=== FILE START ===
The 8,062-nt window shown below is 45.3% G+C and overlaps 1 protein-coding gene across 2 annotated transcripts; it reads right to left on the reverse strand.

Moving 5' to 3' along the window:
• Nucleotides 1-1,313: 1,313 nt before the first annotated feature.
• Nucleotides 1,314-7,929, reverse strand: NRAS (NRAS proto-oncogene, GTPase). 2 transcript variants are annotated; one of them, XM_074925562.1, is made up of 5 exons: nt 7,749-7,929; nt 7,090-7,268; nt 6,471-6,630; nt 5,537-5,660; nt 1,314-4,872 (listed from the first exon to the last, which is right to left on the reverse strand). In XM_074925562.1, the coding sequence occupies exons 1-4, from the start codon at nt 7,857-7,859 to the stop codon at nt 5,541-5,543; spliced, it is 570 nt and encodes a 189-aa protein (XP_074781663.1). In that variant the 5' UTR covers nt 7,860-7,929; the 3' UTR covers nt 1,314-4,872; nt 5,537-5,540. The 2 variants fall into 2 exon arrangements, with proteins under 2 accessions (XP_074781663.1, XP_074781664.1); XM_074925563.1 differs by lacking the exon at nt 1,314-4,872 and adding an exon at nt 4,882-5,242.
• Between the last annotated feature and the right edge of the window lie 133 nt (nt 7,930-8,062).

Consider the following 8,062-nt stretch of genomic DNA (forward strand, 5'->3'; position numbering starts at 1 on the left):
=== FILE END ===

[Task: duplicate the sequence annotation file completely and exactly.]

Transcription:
The 8,062-nt window shown below is 45.3% G+C and overlaps 1 protein-coding gene across 2 annotated transcripts; it reads right to left on the reverse strand.

Moving 5' to 3' along the window:
• Nucleotides 1-1,313: 1,313 nt before the first annotated feature.
• Nucleotides 1,314-7,929, reverse strand: NRAS (NRAS proto-oncogene, GTPase). 2 transcript variants are annotated; one of them, XM_074925562.1, is made up of 5 exons: nt 7,749-7,929; nt 7,090-7,268; nt 6,471-6,630; nt 5,537-5,660; nt 1,314-4,872 (listed from the first exon to the last, which is right to left on the reverse strand). In XM_074925562.1, the coding sequence occupies exons 1-4, from the start codon at nt 7,857-7,859 to the stop codon at nt 5,541-5,543; spliced, it is 570 nt and encodes a 189-aa protein (XP_074781663.1). In that variant the 5' UTR covers nt 7,860-7,929; the 3' UTR covers nt 1,314-4,872; nt 5,537-5,540. The 2 variants fall into 2 exon arrangements, with proteins under 2 accessions (XP_074781663.1, XP_074781664.1); XM_074925563.1 differs by lacking the exon at nt 1,314-4,872 and adding an exon at nt 4,882-5,242.
• Between the last annotated feature and the right edge of the window lie 133 nt (nt 7,930-8,062).

Consider the following 8,062-nt stretch of genomic DNA (forward strand, 5'->3'; position numbering starts at 1 on the left):